Answer:

(i) The shape of a wave front is spherical in the case of a light diverging from a point source. The wave front is shown in the figure

 

Wave Optics

 

(ii) The shape of a wave front is a parallel odd in the case of a light emerging out of a convex lens when a point source is placed at its focus.

 

Wave front

 

(iii) The shape of the wave front is a plane when a portion of the wave front of light from a distant star intercepted by the earth.

 

Question 3:

(i) The refractive index of glass is 1.5. What is the speed of light in glass? Speed of light in vacuum is ( 3.0 x 108 m s-1 )

(ii) Is the speed of light in glass Independent of the colour of light? If not, which of the two colours red and violet travels slower in a glass prism?

Answer:

(i) Refractive Index of glass, \(\mu\) = 1.5

Speed of light, c = 3 × 108 ms-1

Speed of light in glass is given by the relation; \(v=\frac{c}{\mu}\)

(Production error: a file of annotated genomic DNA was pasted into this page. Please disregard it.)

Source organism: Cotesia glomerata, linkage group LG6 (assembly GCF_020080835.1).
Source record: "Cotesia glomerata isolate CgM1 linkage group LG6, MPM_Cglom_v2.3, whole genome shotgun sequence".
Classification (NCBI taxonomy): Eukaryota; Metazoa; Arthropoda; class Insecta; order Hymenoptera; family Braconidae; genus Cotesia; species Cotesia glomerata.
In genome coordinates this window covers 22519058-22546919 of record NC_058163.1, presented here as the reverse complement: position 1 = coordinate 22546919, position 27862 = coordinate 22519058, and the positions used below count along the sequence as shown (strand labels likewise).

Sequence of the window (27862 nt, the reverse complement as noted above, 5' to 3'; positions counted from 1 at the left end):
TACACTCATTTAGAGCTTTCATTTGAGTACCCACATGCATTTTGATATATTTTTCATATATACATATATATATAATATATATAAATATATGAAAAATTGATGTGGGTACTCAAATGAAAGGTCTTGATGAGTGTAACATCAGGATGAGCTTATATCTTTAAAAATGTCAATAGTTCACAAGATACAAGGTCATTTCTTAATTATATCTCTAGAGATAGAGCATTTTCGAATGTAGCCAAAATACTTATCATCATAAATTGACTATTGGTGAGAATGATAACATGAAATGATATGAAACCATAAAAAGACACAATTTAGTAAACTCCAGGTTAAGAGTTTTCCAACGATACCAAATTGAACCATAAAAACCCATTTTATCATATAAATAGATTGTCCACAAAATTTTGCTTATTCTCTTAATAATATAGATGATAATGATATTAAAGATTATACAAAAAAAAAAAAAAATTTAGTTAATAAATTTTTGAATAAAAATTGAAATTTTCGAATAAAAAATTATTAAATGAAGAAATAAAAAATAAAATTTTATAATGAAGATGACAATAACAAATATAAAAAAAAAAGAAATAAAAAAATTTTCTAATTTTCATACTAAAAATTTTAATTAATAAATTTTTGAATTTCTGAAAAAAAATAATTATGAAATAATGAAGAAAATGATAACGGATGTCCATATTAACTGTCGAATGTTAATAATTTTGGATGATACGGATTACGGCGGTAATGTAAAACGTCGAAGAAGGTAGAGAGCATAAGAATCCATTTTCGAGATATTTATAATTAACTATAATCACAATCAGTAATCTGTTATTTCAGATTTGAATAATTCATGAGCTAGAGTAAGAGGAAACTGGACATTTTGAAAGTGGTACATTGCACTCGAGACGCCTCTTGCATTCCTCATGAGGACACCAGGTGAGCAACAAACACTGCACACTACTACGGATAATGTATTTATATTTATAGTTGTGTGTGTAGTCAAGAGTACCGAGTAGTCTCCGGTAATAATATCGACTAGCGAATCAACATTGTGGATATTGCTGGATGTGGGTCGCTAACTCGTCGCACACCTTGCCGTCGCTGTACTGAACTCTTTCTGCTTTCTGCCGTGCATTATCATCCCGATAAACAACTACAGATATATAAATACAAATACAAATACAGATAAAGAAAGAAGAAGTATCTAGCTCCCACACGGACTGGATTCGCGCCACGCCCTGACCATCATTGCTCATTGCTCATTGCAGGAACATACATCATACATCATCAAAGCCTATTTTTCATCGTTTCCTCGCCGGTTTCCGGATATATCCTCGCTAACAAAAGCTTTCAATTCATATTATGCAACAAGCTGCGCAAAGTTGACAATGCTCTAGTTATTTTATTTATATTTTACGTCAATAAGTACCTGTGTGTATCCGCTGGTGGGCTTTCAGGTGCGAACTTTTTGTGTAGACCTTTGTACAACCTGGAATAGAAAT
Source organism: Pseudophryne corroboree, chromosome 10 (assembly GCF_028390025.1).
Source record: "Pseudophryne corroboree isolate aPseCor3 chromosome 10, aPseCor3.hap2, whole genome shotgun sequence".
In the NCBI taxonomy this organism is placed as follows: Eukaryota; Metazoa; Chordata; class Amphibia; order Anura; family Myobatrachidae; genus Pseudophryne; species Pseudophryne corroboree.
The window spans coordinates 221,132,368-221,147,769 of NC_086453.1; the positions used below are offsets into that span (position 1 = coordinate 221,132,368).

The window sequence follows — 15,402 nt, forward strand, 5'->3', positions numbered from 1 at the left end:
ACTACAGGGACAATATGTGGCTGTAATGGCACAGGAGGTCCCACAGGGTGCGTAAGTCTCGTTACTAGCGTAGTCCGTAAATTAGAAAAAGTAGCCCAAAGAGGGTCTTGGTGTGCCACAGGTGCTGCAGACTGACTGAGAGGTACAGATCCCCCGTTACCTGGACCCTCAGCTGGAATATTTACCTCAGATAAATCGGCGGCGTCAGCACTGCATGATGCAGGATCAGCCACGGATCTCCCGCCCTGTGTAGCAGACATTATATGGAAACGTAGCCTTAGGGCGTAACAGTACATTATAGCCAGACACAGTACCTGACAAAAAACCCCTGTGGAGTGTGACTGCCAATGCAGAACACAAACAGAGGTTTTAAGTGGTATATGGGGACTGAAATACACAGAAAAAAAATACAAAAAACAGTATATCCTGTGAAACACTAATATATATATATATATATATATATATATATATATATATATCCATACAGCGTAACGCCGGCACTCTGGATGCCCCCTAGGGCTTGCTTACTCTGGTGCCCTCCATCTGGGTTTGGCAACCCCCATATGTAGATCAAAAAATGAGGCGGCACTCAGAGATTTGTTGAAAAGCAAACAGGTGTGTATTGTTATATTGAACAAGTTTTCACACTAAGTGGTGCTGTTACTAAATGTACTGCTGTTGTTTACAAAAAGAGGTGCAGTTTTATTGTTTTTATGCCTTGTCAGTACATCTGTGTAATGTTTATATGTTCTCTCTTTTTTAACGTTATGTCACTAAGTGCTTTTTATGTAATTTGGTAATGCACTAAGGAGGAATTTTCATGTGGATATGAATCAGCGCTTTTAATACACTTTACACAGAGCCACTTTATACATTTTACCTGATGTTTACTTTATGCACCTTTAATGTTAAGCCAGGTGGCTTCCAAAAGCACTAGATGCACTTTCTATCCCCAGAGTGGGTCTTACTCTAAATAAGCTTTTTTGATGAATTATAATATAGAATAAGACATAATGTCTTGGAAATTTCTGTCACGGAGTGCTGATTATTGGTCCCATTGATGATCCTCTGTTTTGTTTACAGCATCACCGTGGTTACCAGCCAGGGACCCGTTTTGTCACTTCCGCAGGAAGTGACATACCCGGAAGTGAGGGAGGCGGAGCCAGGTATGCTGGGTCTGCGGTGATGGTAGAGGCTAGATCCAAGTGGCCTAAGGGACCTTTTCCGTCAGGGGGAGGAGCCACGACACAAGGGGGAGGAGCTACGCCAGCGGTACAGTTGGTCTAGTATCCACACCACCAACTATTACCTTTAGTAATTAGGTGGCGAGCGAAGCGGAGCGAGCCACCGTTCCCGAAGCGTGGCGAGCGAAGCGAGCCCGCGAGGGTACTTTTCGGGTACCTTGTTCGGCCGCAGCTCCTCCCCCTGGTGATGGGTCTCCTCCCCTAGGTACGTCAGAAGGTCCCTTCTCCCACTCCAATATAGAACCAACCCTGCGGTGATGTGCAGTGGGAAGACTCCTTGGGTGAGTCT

= \(\frac{3\times10^{8}}{1.5}\) = \(2\times 10^{8}m/s\)

Hence, the speed of light in glass is 2 × 108 m s-1

(ii) The speed of light in glass is not independent of the colour of light. The refractive Index of a violet component of white light is greater than the refractive Index of a red component. Hence, the speed of violet light is less than the speed of red light in glass. Hence, violet light travels slower than red light in a glass prism.

 

 

Question 4:

In Young’s double-slit experiment, 0.28mm separation between the slits and the screen is placed 1.4m away. 1.2cm is the distance between the central bright fringe and the fourth bright fringe. Determine the wavelength of light used in the experiment.

Answer:

Distance between the slits and the screen, D = 1.4 m

and the distance between the slits, d = 0.28 mm = 0.28 x 10-3 m

Distance between the central fringe and the fourth (n = 4) fringe,

u = 1.2cm = 1.2 × 10-2 m

The relation for the distance between the two fringes as in case of a constructive interference: